Postliberal theology has affirmed the decisive significance and the integrity of the biblical narrative. But in what way do postliberals affirm the truth of Christianity? Are they merely saying that the Bible is true in the way that a work of fiction is true?
When the Harry Potter movie is released this fall, long lines at theaters are sure to provoke yet more speculation about the popularity of J. K. Rowling’s novels (Harry Potter and the Sorcerer’s Stone, Harry Potter and the Chamber of Secrets, Harry Potter and the Prisoner of Azkaban, Harry Potter and the Goblet of Fire).
When 25 Muslims walked out of a meeting at the White House last month, the Bush administration had an embarrassing but correctable public relations problem on its hands. Of more long-range significance is what the action said about the political consciousness and activity of the millions of Muslims—the figure may be as high as 6 million—living in the U.S.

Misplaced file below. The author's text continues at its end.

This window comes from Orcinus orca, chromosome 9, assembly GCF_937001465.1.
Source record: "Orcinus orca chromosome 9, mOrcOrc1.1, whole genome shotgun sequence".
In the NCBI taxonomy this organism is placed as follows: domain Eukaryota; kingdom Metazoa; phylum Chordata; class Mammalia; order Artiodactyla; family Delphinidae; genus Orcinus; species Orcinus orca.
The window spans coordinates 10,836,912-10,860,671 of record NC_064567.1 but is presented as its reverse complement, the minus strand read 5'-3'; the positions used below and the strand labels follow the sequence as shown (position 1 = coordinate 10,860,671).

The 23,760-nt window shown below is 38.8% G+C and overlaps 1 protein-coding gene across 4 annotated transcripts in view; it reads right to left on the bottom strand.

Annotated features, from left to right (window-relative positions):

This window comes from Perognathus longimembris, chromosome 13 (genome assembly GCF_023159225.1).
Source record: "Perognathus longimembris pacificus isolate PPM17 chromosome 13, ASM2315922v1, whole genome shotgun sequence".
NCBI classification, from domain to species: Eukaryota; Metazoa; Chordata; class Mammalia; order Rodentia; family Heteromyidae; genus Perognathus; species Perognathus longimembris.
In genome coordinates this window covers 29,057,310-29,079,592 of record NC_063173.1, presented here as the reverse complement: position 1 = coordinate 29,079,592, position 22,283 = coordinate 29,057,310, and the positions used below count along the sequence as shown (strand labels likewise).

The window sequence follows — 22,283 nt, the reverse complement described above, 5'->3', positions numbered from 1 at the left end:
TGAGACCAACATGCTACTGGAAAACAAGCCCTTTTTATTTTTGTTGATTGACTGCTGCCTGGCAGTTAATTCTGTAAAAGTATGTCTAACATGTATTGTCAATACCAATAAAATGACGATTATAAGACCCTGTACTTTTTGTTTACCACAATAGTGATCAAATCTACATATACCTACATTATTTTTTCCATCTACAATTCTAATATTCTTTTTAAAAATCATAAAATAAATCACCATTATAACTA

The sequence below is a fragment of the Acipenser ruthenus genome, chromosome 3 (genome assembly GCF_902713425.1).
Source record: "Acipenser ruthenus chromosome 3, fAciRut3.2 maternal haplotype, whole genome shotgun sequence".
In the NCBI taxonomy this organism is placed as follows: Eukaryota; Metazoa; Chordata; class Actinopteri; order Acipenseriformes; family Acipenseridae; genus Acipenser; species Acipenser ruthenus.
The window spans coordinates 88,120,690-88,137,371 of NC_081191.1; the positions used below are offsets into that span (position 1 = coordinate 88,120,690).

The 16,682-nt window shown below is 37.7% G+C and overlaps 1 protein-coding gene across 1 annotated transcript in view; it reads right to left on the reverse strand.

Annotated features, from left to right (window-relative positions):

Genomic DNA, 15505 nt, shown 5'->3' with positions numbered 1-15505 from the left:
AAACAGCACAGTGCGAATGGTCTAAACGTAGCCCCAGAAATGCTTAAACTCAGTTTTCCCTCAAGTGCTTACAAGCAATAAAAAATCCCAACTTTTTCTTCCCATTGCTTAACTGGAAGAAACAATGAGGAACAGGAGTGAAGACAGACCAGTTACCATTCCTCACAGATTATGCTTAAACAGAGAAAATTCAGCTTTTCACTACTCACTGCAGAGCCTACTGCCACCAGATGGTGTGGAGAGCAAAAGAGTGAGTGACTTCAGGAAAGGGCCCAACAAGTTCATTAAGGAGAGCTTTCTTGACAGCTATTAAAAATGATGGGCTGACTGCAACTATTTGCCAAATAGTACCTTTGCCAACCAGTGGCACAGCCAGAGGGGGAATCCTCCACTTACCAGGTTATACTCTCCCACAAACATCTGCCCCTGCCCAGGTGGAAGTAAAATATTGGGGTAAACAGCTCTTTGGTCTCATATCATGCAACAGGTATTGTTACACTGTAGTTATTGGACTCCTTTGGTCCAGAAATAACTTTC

Like many Americans, my family will celebrate July 4 by sharing a picnic with friends. After the usual greetings, jokes, and anecdotes about our children, we’ll no doubt find time for a political discussion. And since most of us are Democrats living in a very Republican county, my husband and I won’t have much trouble triggering a good argument with strong opinions.
When Martin Luther asked “Whether Soldiers, Too, Can Be Saved,” he was struggling to find a theologically defensible balance between two competing demands. As he penned the 1526 essay, he was feeling the force of the New Testament’s condemnation of violence and Christ’s exhortation to nonresistance of evil. But Luther also faced the demands of political reality.